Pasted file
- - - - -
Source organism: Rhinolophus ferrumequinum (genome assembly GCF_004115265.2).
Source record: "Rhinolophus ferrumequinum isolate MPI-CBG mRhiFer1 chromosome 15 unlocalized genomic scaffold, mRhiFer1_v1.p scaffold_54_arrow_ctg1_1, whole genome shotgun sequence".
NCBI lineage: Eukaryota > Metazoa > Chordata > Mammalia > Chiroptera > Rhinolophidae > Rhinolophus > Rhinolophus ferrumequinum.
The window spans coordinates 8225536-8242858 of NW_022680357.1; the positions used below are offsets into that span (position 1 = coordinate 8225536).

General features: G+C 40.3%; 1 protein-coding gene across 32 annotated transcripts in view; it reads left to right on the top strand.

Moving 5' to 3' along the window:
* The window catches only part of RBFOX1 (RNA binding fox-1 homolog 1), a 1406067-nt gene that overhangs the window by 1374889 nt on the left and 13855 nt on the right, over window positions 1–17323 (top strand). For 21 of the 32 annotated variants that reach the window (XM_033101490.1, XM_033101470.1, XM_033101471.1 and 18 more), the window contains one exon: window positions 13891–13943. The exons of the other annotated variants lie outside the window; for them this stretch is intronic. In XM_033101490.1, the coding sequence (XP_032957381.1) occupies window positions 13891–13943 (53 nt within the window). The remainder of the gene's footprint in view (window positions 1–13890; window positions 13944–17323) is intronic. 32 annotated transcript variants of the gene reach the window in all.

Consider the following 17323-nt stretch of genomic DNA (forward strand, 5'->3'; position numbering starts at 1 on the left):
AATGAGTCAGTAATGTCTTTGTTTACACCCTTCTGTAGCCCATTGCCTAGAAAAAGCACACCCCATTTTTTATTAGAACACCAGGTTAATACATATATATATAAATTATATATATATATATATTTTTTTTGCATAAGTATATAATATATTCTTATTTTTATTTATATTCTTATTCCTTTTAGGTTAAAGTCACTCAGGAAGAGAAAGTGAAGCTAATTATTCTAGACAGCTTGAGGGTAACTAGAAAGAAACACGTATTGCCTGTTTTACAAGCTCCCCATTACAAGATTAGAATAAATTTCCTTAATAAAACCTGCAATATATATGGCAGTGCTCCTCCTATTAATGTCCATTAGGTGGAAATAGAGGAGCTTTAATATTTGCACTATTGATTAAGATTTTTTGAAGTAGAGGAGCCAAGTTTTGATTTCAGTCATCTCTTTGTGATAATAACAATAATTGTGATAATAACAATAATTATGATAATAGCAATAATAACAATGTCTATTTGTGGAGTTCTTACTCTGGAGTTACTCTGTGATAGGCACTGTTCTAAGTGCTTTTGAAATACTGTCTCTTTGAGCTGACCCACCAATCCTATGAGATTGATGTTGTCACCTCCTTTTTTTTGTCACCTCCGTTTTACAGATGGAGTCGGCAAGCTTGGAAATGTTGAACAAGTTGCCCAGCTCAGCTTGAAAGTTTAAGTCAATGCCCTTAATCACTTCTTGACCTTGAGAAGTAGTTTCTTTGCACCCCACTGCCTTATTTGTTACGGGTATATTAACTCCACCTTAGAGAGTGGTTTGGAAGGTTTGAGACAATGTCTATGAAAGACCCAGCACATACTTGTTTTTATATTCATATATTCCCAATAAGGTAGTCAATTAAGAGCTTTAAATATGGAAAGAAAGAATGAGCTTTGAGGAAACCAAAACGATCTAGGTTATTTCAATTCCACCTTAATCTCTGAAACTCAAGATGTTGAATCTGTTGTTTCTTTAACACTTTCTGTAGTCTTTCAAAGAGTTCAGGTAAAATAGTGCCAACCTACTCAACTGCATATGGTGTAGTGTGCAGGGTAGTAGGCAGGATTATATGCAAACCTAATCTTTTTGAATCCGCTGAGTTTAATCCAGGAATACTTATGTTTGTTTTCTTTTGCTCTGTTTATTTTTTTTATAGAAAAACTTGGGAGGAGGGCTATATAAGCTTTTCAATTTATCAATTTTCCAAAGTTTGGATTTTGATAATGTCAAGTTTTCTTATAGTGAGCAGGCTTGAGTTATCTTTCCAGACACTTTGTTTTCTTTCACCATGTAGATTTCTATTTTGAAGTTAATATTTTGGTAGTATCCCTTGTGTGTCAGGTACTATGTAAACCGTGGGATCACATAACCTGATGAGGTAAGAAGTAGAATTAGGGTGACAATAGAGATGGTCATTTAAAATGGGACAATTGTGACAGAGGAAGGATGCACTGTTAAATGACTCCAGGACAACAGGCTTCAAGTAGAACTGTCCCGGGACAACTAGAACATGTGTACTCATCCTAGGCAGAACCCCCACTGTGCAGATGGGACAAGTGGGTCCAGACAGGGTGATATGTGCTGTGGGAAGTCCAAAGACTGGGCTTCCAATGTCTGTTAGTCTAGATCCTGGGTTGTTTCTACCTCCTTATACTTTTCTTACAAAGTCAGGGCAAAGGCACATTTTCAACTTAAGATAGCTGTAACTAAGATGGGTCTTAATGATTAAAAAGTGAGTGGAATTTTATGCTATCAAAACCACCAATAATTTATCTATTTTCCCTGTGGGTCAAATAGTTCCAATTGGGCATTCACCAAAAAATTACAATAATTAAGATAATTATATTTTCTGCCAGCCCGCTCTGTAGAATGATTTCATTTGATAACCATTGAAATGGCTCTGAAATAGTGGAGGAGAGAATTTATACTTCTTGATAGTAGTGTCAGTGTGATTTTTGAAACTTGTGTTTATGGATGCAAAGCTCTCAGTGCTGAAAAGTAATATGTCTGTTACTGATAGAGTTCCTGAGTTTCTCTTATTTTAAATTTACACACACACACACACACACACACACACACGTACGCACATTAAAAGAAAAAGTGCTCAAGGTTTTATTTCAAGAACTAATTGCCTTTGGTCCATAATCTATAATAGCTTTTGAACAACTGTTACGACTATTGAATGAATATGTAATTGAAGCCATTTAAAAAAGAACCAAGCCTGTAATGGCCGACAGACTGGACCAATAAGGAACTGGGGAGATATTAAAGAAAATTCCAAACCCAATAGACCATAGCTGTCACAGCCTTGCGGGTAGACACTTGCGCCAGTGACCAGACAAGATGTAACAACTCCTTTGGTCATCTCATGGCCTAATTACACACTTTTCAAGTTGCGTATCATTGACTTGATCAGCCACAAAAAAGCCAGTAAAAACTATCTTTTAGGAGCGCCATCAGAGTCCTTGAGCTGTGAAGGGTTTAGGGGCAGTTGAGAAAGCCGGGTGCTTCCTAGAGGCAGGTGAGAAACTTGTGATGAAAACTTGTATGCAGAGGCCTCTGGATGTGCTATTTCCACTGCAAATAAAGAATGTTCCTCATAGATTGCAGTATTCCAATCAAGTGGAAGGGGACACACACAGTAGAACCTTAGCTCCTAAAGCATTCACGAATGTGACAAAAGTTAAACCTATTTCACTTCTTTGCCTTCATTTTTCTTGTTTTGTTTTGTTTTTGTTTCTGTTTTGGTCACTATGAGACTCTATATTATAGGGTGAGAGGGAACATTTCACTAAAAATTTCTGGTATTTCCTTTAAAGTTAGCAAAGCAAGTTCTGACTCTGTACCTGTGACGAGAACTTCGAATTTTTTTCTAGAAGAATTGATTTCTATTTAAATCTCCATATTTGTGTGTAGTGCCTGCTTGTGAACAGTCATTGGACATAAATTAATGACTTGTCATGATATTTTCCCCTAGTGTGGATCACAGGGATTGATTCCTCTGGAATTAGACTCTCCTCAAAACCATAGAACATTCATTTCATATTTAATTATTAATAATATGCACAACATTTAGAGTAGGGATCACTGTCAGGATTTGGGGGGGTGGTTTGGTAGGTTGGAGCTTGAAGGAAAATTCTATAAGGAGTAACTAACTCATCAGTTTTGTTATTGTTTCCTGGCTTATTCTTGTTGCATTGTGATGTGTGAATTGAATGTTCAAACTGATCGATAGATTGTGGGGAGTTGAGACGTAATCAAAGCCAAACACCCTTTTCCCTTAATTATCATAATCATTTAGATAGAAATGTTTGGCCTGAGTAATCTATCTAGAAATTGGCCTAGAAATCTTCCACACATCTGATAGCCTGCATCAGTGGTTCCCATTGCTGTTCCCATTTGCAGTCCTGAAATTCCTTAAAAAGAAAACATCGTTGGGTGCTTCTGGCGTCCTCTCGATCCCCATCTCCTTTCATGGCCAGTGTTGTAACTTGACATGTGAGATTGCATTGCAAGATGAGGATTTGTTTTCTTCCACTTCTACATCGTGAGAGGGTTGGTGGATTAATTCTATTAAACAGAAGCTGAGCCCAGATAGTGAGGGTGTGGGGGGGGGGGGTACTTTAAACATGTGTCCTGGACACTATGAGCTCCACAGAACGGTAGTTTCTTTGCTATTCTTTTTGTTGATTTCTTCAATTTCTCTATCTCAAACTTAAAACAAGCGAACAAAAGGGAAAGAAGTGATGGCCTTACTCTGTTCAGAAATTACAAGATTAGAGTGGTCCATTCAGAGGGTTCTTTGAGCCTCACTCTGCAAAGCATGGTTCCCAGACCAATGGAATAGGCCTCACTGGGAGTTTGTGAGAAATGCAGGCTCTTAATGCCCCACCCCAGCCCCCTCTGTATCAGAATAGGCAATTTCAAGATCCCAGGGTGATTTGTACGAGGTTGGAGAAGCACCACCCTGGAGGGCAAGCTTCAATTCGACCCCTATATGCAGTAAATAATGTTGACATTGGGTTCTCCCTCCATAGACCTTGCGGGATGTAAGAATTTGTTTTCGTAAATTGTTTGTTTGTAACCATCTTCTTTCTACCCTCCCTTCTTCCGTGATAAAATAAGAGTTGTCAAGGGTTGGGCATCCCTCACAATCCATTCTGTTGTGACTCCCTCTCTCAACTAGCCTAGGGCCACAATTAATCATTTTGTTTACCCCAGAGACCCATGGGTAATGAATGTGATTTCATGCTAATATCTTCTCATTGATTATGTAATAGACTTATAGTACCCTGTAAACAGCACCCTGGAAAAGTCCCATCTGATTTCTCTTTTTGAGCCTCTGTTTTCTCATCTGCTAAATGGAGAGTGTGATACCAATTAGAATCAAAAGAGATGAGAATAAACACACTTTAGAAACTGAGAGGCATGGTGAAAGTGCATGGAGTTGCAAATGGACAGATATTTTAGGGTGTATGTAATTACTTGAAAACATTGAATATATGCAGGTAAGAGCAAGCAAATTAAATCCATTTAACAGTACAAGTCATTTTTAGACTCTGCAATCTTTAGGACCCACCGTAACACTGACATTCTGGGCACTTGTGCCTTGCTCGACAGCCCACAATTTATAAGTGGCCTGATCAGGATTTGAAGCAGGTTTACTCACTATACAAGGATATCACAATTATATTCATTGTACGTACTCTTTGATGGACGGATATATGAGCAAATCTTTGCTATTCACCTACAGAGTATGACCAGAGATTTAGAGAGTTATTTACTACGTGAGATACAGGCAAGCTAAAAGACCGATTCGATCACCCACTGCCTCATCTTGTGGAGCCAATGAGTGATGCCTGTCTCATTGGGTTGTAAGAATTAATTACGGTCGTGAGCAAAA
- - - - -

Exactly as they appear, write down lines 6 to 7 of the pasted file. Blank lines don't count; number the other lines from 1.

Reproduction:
Moving 5' to 3' along the window:
* The window catches only part of RBFOX1 (RNA binding fox-1 homolog 1), a 1406067-nt gene that overhangs the window by 1374889 nt on the left and 13855 nt on the right, over window positions 1–17323 (top strand). For 21 of the 32 annotated variants that reach the window (XM_033101490.1, XM_033101470.1, XM_033101471.1 and 18 more), the window contains one exon: window positions 13891–13943. The exons of the other annotated variants lie outside the window; for them this stretch is intronic. In XM_033101490.1, the coding sequence (XP_032957381.1) occupies window positions 13891–13943 (53 nt within the window). The remainder of the gene's footprint in view (window positions 1–13890; window positions 13944–17323) is intronic. 32 annotated transcript variants of the gene reach the window in all.